Washington Post Book World
February 20, 2000
by Bella Stander
"When the future arrives," asks compiler Michael Cart in his introduction to Tomorrowland: 10 Stories About the Future (Scholastic), "will we be proud -- or will we be dismayed?" Evidently dismay is the dominant feeling among the writers here, for overall these tales don't take a rosy view of where humankind is heading. Gone is the buoyant optimism about the "march of progress" and the wonders of technology that characterized futurist fantasies as recently as The Jetsons. At best, there is triumph of the spirit over the forces of anarchy, repression, mechanization, or just plain existential uncertainty. At worst, there is black despair, as typified by Lois Lowry's "Rage," about an old man who sells the family farm as a nature preserve, only to see it developed as a maximum security prison.
To see into the future, all we need do is look into our past, as Jon Sczieska does in the book's opener, "Homo...Sapiens?" With signature mordant humor, he imagines a prehistoric New Year's Eve party, wherein drunken cavedwellers decide to demonstrate their superiority to a neighboring colony of "not human" Neanderthals. Which, the reader infers, after millennia leads to Jim Crow and the Holocaust and Bosnia and . . .
In "The Last Book in the Universe," Rodman Philbrick recalls A Clockwork Orange with an anarchic society in which illiterate thugs rob and brutalize "geezers" just for kicks. Gloria Skurzynski's update of the Cain and Abel tale, "His Brother's Keeper," about a family sent to explore Mars, and Katherine Paterson's "The Last Dog," about a young man who flees life in a domed city, are strikingly reminiscent of classic Ray Bradbury. Cart's endpiece, "Starry, Starry Night," makes the case for stepping back from the herd and figuring out one's beliefs for oneself -- not a bad idea in this (or any other) millennium.
Even at their bleakest, none of the stories in Tomorrowland come close to positing a future as horrific as the post-apocalyptic hellhole in Adam Rapp's The Copper Elephant (Front Street Books). Eleven-year-old narrator Whensday Bluehouse describes a place called "the Shelf," where poison rain falls unceasingly and undersized "Undertwelves" like her are rounded up by "Syndicate men" and made into "Digit Kids": branded with numbers and worked to death busting rocks in "the Pits." Although she gets a number on her arm, Whensday is saved when an "Elder," who is allowed to live only because he makes "bodyboxes" (coffins), spirits her away in one of his wares and hides her at home in his "life hole," where he cares for her lovingly and gives her extra food he's conned.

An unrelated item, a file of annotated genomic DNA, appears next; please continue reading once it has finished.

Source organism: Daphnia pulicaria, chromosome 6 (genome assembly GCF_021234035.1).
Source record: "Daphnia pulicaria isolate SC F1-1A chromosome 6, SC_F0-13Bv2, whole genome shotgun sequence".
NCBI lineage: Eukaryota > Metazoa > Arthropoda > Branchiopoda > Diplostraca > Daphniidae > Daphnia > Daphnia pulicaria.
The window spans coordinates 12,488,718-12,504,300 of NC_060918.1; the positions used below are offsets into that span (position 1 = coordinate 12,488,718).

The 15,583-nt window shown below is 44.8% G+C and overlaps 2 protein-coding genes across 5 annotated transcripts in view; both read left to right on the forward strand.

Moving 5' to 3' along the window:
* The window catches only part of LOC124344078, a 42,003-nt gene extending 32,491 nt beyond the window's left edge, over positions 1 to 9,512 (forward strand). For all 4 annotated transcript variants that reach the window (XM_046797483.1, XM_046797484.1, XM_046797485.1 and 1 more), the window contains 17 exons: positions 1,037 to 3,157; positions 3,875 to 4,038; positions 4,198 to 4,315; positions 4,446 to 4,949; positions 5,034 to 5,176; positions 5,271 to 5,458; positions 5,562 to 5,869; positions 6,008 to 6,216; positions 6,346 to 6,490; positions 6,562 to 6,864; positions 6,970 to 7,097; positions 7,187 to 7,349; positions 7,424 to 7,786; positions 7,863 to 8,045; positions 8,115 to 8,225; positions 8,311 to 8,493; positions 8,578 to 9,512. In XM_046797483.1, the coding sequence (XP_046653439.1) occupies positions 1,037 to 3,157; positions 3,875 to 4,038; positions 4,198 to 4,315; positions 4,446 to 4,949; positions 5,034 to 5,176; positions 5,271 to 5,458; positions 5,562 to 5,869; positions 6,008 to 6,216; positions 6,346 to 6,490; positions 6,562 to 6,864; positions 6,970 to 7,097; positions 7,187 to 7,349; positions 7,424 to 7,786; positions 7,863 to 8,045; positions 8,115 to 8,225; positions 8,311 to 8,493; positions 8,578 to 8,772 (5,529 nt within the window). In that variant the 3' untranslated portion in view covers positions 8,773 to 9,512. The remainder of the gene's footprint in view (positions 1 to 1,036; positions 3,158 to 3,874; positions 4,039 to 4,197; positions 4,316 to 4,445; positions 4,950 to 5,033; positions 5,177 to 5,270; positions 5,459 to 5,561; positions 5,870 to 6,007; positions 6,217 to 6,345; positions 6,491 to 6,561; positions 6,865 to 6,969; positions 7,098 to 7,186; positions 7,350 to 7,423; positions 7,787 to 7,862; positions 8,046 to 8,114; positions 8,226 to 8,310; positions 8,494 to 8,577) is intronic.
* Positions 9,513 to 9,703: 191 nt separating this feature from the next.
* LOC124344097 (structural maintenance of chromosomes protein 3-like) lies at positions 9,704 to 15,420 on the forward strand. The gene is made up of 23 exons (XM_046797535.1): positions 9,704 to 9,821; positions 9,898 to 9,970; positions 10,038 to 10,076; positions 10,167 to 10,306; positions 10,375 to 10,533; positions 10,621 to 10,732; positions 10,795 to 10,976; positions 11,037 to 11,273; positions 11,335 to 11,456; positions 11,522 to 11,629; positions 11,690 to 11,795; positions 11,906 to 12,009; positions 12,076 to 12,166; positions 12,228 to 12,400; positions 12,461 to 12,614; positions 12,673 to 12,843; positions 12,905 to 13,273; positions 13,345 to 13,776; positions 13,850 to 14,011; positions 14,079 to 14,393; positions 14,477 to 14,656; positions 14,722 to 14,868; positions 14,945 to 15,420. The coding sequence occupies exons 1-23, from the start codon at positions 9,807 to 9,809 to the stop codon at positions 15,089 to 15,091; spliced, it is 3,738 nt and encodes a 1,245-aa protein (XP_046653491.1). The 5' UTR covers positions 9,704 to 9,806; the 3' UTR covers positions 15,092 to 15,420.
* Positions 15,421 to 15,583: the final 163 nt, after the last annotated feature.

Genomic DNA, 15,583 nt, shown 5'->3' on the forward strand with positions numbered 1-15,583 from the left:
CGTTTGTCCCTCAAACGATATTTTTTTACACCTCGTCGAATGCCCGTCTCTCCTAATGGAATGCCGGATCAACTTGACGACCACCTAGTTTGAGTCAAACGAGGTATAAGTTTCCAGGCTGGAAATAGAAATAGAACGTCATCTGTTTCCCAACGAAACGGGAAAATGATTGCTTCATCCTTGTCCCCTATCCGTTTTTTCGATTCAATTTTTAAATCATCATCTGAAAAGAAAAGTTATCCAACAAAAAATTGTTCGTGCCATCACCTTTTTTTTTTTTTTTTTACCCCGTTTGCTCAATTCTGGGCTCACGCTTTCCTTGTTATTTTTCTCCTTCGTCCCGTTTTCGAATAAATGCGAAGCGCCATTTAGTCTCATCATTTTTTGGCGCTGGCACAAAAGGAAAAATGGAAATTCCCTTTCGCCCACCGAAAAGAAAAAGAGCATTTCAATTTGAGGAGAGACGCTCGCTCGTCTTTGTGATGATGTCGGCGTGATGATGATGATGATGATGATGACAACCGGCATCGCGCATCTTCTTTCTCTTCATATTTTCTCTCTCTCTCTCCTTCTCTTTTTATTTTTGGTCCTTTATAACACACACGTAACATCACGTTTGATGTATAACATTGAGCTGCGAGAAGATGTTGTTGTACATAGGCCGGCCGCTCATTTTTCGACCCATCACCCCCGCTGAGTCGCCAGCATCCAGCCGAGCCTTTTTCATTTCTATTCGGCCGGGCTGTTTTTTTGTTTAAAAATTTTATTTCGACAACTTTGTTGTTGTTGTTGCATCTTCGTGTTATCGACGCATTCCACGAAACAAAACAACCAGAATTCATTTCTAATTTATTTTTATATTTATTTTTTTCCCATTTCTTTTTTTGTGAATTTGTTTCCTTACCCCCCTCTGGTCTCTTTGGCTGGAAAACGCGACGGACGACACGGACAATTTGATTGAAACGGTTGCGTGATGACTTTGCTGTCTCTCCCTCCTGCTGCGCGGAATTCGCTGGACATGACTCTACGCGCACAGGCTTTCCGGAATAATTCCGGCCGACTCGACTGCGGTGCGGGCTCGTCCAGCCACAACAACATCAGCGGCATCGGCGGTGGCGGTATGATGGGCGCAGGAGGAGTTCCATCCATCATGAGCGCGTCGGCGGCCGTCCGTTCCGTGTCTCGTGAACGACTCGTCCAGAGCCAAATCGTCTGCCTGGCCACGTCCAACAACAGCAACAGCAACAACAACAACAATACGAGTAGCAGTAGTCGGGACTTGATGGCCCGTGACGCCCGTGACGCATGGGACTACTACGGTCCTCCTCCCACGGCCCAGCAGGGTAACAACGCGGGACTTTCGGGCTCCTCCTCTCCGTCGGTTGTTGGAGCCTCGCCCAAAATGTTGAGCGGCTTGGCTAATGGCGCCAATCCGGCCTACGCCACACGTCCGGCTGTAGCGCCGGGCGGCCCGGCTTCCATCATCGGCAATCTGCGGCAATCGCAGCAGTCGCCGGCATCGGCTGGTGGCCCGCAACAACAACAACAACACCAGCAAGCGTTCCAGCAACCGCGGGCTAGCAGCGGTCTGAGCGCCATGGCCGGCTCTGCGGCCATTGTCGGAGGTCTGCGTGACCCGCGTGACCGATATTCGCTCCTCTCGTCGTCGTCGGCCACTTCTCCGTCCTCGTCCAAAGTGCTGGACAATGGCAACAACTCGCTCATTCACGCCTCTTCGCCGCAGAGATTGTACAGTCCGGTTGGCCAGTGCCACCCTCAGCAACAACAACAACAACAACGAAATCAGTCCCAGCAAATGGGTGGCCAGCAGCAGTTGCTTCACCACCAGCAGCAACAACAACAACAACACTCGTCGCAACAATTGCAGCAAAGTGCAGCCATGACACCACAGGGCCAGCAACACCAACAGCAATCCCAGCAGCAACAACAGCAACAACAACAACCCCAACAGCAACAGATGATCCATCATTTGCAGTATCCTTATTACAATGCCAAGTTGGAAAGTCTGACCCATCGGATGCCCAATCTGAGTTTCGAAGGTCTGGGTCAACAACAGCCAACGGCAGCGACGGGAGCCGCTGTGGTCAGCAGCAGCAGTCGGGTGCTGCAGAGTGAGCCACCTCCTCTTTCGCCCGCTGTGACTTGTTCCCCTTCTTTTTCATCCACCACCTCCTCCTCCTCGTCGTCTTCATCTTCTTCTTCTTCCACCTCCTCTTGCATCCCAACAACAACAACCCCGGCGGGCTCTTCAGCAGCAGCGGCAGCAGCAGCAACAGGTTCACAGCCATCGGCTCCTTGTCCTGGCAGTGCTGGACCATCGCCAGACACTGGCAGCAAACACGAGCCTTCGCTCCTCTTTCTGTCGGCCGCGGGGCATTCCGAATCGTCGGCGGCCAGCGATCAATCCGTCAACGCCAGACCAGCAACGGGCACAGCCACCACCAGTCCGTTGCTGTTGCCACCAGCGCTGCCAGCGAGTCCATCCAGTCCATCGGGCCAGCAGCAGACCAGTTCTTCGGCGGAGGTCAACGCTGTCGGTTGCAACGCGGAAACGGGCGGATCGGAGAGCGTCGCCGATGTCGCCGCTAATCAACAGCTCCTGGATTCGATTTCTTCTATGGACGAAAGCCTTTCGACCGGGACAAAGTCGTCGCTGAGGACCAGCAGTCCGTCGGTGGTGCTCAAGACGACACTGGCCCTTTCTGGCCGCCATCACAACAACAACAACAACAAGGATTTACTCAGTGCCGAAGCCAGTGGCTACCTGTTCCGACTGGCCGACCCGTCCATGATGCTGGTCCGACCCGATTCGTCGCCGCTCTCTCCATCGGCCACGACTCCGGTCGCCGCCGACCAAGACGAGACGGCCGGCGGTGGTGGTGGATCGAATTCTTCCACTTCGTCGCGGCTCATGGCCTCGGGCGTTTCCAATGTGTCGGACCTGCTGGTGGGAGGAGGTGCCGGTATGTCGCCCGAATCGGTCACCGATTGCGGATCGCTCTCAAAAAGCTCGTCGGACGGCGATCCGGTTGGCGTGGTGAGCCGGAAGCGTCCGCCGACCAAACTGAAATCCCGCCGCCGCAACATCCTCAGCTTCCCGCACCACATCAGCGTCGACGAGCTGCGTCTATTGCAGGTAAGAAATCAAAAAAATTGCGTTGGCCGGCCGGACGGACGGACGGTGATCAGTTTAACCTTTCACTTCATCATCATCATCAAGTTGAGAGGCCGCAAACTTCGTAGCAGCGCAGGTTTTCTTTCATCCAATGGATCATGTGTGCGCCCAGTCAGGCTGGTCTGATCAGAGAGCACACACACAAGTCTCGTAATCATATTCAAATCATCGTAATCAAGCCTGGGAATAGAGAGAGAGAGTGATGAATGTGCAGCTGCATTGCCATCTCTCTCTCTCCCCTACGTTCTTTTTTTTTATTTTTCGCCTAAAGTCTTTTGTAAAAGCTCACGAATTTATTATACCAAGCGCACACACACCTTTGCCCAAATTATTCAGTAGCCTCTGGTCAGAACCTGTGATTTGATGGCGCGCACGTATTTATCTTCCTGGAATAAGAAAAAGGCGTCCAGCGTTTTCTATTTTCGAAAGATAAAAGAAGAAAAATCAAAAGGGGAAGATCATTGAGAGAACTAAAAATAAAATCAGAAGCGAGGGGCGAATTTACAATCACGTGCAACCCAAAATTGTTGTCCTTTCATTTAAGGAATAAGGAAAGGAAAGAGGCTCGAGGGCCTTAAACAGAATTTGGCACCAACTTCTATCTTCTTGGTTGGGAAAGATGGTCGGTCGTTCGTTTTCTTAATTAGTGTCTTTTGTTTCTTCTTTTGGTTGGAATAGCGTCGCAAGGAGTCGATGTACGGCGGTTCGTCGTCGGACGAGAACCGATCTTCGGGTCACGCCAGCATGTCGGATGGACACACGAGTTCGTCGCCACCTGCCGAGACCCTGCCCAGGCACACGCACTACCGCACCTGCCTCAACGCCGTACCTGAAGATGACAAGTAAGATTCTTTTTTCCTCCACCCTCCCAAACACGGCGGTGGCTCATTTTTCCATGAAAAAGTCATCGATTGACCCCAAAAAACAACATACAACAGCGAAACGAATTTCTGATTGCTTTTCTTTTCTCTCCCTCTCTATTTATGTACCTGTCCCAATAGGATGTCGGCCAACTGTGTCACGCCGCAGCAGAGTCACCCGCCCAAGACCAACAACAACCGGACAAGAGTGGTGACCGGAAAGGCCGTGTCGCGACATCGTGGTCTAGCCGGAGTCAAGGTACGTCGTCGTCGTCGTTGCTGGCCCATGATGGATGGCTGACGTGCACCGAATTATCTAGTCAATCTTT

Life goes along as fine as can be under such circumstances, until Whensday overhears her savior making arrangements to sell her to a barren woman from the sunny and affluent metropolis on the other side of the toxic Red River. Afraid that she'll have her "babymaking parts" harvested, Whensday strikes off on her own through a reeking wasteland peopled by Lost Men, fugitive children and silent Babymakers (fertile women), forever on the run from Syndicate patrols.
Synopsized in conventional terms, the book comes across as unbearably brutal and depressing -- a tough read for anyone, regardless of age. However, Whensday's distinctive voice, a blend of childish grammar, euphemisms and lyric imagery (and the occasional profanity), cushions the horror. Describing her first-ever view of the usually hidden moon, she says: "There was this big long crack in the Creature Clouds and the Moon was just hanging there like a big swollen whale's heart. It was like the Creature Clouds had this incredible thought and the thought got so honking big it turnt into the Moon and just busted right through their bellies." Rapp, a playwright and author of the acclaimed young-adult novels Missing the Piano and The Buffalo Tree, has crafted a haunting and original work that, like The Handmaid's Tale, closes with at least a glimmer of hope for the human spirit.